By Dave Morrison
CLEAR FORK – It would be impossible for Jaxon Cogar to pick one singular moment from his brother Justin’s football career at Westside as the most defining.
There were so many.
The older Cogar’s senior year, in 2014, when Jaxon was just in fourth grade at Berlin McKinney was like a highlight reel in itself, when the 6-foot-4, 220-pound Renegade passed for 2,611 yards and 23 touchdowns and rushed for 1,993 yards and 38 touchdowns and led the Renegades to a 10-3 record and a berth in the Class AA semifinals.
The older Cogar was captain of the first-team all-state team and finished fourth in the Kennedy Award voting as the best player in the state.
“It was fun to watch,” Jaxon said. “Just everything they were doing, going far in playoffs. It was fun to watch.”
The extra large shadow cast by his older brother can be hard to step from behind, when that brother was not only the best player in the school but the state.
Justin knows it.
“There is a little bit (of pressure),” the older brother said. “There’s a certain expectation that he’s always tried to live up to. But I always tell him just be you. And he does a good job of that.”
Jaxon knows that expectation.
“It’s tough,” he said of living up to his brother’s all-state past. “Everybody is always talking about it a lot. But I think that obviously we are two different type players and I want to make a name for myself.”
The 6-foot 4, 220-pound sophomore did a good job of starting his own legacy and stepping out of the shadow last week when he completed 11 of 17 passes for 202 yards. He added 35 yards rushing and a touchdown in a 38-6 victory against Mount View.
He sounded like a savvy veteran when describing his performance.
“I can’t really put it all on myself, my line blacked for me, the receivers caught the ball, everything was executed good.”
It was a 91-yard touchdown pass, on a screen, to Daniel Reed, the Renegades second score, that got the team going.
“That brought a lot of momentum to us,” Jaxon said. “We were all hyped up after that touchdown.”
He will try to add to that when the Renegades travel to Charmco to face Greenbrier West.
And his older brother will be right there, not just watching but watching with the eye of an assistant coach, which he now is at Westside.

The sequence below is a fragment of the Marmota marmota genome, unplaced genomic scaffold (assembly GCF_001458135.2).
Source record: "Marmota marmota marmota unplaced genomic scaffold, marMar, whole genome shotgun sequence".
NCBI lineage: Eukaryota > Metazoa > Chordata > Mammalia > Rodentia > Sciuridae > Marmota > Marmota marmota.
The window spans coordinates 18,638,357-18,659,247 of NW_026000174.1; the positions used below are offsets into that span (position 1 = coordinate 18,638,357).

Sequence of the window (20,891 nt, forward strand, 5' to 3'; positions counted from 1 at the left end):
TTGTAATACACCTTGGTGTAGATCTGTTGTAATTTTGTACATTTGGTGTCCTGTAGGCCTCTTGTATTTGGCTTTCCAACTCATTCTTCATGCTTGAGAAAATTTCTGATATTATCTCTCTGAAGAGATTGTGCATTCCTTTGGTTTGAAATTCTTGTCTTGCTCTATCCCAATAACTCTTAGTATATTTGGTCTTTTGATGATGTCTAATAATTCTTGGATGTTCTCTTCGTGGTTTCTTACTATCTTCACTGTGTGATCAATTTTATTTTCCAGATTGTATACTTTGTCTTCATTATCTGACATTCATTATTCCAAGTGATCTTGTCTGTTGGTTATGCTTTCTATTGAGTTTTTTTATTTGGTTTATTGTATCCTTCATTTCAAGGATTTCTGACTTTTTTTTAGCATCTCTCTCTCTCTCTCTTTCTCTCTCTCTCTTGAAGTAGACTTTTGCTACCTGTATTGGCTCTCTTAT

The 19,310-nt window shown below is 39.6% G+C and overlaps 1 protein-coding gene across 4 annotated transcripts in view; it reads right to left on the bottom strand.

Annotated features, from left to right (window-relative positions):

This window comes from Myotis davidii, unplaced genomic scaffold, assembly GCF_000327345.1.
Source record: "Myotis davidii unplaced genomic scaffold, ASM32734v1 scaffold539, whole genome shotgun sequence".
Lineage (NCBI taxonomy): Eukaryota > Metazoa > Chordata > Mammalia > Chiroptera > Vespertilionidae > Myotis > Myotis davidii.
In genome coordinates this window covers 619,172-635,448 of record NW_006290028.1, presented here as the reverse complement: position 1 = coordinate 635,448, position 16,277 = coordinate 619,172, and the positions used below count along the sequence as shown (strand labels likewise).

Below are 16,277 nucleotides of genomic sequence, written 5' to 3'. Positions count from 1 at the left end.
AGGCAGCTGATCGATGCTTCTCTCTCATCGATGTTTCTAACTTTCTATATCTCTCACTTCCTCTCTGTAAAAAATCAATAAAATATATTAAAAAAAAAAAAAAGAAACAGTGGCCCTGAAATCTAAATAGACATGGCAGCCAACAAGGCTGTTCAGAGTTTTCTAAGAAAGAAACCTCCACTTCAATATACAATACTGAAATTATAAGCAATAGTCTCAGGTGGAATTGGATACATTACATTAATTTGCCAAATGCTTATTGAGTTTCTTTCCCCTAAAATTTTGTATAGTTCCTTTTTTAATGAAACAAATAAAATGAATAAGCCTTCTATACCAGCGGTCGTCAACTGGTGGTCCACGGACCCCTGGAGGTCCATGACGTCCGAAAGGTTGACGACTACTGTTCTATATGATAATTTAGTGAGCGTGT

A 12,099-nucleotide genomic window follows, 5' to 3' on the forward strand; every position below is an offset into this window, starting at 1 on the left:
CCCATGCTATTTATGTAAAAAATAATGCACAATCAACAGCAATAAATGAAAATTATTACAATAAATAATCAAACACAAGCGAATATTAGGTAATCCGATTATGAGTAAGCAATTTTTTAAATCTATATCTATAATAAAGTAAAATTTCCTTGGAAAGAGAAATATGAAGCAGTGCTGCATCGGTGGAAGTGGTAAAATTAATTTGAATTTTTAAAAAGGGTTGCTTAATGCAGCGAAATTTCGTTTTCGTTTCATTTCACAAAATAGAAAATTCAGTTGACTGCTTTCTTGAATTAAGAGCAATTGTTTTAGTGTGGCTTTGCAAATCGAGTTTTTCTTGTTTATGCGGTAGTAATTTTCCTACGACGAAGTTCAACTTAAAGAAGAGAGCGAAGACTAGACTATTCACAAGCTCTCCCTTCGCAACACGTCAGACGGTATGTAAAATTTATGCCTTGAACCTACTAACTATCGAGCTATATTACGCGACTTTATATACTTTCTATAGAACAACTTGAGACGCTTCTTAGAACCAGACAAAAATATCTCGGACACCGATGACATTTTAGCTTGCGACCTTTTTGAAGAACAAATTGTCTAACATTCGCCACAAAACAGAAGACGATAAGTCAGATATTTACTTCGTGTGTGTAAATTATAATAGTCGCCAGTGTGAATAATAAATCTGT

“I think he did a good job,” Justin said. “We didn’t want to put a whole lot on him tonight, it was his first real game (he made two starts at the end of last year)with this team. But I thought his decision-making was real good, he took care of the ball and he did what he had to do.”
The two Cogars certainly are different players and they have different personalities.
“He’s kind of care free,” Justin said. “He’s not as serious as me. Im hard on myself. He’ll leave here tonight and he is not going to think about this game as much as I will.”
Which likely will serve him well in his burgeoning career.
“I think that helps him with the pressure of playing quarterback,” Juston said. “You can’t beat yourself up. You’ve got to play the next play whether you throw an interception or not. He does a good job of bouncing back from stuff like that.”
“The kid can throw,” Halsey said. “He doesn’t have the wheels quite like Justin. You know, where Justin could pop off 15, 20 yards at any given moment, Jaxon will probably give you five or six yards. Five plus five is 10, first down.”
Several of his runs, while short, came on key third down situations, extending drives.
“It’s something that I wasn’t very good at last year and I worked a lot to get better running the ball,” Jaxon Cogar said. “
It’s not necessarily Justin whom Halsey evoked when talking about his young signal caller.
“Jaxon kind of reminds you of Travis Cook, who was a starter here at Westside when I first came in,” Halsey said. “He’s a big-bodied kid, he’s a tough kid, he’s got the benefit of all this experience with his brother in his ear, his father in his ear. That’s a big plus.”
Like Travis had his father Larry, a coach, and little Larry, his older brother, in his corner, Jaxon has his brother and his dad, Noel, is also a coach at Westside.
It also sometimes makes for a lively practice, especially with brother and father at practice in coaching capacities.
“I’m hard on him, harder than I am on the rest of the guys and everybody jokes about it,” Justin said. “I expect a lot out of him and he wants to play college football, so I hold him to that standard.”
So who is the tougher family member?
“(Noel) used to be, I think I might be more tough on him him now,” Justin said, beginning to laugh. “Dad’s getting softer in his old age. I’m tougher on Jaxon now”
Truth be told, Jaxon enjoys his brother being around.
“It’s really good,” Jaxon said. “Just for him to be around, always helping me and coaching me to get better. It’s always good for him to be around.”
Even with that enormous shadow.